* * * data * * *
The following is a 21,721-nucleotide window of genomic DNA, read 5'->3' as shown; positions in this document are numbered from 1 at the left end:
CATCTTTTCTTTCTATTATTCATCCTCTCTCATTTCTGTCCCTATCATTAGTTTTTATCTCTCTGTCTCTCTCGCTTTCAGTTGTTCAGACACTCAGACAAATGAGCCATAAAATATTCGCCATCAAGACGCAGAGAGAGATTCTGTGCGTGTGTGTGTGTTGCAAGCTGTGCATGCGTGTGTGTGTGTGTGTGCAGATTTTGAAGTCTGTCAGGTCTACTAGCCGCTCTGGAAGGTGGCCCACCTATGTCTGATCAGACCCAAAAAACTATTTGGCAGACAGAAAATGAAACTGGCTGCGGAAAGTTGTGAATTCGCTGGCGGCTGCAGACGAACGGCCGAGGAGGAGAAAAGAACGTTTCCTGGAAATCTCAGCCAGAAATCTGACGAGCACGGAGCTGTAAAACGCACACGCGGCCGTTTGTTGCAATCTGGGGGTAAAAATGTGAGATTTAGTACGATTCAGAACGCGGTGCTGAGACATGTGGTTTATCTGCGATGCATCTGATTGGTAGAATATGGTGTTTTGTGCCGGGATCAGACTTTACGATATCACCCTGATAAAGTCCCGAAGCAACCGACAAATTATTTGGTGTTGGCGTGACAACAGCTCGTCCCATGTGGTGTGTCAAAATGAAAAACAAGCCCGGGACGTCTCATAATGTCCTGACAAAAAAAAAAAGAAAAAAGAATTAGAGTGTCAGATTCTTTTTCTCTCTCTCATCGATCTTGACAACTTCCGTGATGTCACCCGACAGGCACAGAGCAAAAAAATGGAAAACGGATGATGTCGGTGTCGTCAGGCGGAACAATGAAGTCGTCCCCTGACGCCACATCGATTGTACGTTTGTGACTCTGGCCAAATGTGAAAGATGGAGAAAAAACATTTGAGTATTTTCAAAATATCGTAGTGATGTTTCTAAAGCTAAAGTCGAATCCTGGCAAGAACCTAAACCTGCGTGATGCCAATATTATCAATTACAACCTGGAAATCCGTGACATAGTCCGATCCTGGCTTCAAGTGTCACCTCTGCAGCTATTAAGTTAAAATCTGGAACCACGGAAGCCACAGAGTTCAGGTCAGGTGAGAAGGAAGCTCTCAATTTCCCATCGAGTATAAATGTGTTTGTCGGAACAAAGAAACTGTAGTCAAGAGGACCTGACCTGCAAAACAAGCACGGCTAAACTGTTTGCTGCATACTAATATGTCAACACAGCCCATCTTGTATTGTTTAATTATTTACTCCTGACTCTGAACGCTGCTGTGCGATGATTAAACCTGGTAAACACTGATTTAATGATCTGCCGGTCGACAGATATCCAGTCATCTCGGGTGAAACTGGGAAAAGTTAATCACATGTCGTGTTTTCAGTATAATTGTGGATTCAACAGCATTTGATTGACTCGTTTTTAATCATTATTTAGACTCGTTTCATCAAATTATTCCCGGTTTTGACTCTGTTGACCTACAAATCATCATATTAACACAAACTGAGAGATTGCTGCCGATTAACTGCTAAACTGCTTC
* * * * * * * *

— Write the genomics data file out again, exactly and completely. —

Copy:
The following is a 21,721-nucleotide window of genomic DNA, read 5'->3' as shown; positions in this document are numbered from 1 at the left end:
CATCTTTTCTTTCTATTATTCATCCTCTCTCATTTCTGTCCCTATCATTAGTTTTTATCTCTCTGTCTCTCTCGCTTTCAGTTGTTCAGACACTCAGACAAATGAGCCATAAAATATTCGCCATCAAGACGCAGAGAGAGATTCTGTGCGTGTGTGTGTGTTGCAAGCTGTGCATGCGTGTGTGTGTGTGTGTGCAGATTTTGAAGTCTGTCAGGTCTACTAGCCGCTCTGGAAGGTGGCCCACCTATGTCTGATCAGACCCAAAAAACTATTTGGCAGACAGAAAATGAAACTGGCTGCGGAAAGTTGTGAATTCGCTGGCGGCTGCAGACGAACGGCCGAGGAGGAGAAAAGAACGTTTCCTGGAAATCTCAGCCAGAAATCTGACGAGCACGGAGCTGTAAAACGCACACGCGGCCGTTTGTTGCAATCTGGGGGTAAAAATGTGAGATTTAGTACGATTCAGAACGCGGTGCTGAGACATGTGGTTTATCTGCGATGCATCTGATTGGTAGAATATGGTGTTTTGTGCCGGGATCAGACTTTACGATATCACCCTGATAAAGTCCCGAAGCAACCGACAAATTATTTGGTGTTGGCGTGACAACAGCTCGTCCCATGTGGTGTGTCAAAATGAAAAACAAGCCCGGGACGTCTCATAATGTCCTGACAAAAAAAAAAAGAAAAAAGAATTAGAGTGTCAGATTCTTTTTCTCTCTCTCATCGATCTTGACAACTTCCGTGATGTCACCCGACAGGCACAGAGCAAAAAAATGGAAAACGGATGATGTCGGTGTCGTCAGGCGGAACAATGAAGTCGTCCCCTGACGCCACATCGATTGTACGTTTGTGACTCTGGCCAAATGTGAAAGATGGAGAAAAAACATTTGAGTATTTTCAAAATATCGTAGTGATGTTTCTAAAGCTAAAGTCGAATCCTGGCAAGAACCTAAACCTGCGTGATGCCAATATTATCAATTACAACCTGGAAATCCGTGACATAGTCCGATCCTGGCTTCAAGTGTCACCTCTGCAGCTATTAAGTTAAAATCTGGAACCACGGAAGCCACAGAGTTCAGGTCAGGTGAGAAGGAAGCTCTCAATTTCCCATCGAGTATAAATGTGTTTGTCGGAACAAAGAAACTGTAGTCAAGAGGACCTGACCTGCAAAACAAGCACGGCTAAACTGTTTGCTGCATACTAATATGTCAACACAGCCCATCTTGTATTGTTTAATTATTTACTCCTGACTCTGAACGCTGCTGTGCGATGATTAAACCTGGTAAACACTGATTTAATGATCTGCCGGTCGACAGATATCCAGTCATCTCGGGTGAAACTGGGAAAAGTTAATCACATGTCGTGTTTTCAGTATAATTGTGGATTCAACAGCATTTGATTGACTCGTTTTTAATCATTATTTAGACTCGTTTCATCAAATTATTCCCGGTTTTGACTCTGTTGACCTACAAATCATCATATTAACACAAACTGAGAGATTGCTGCCGATTAACTGCTAAACTGCTTC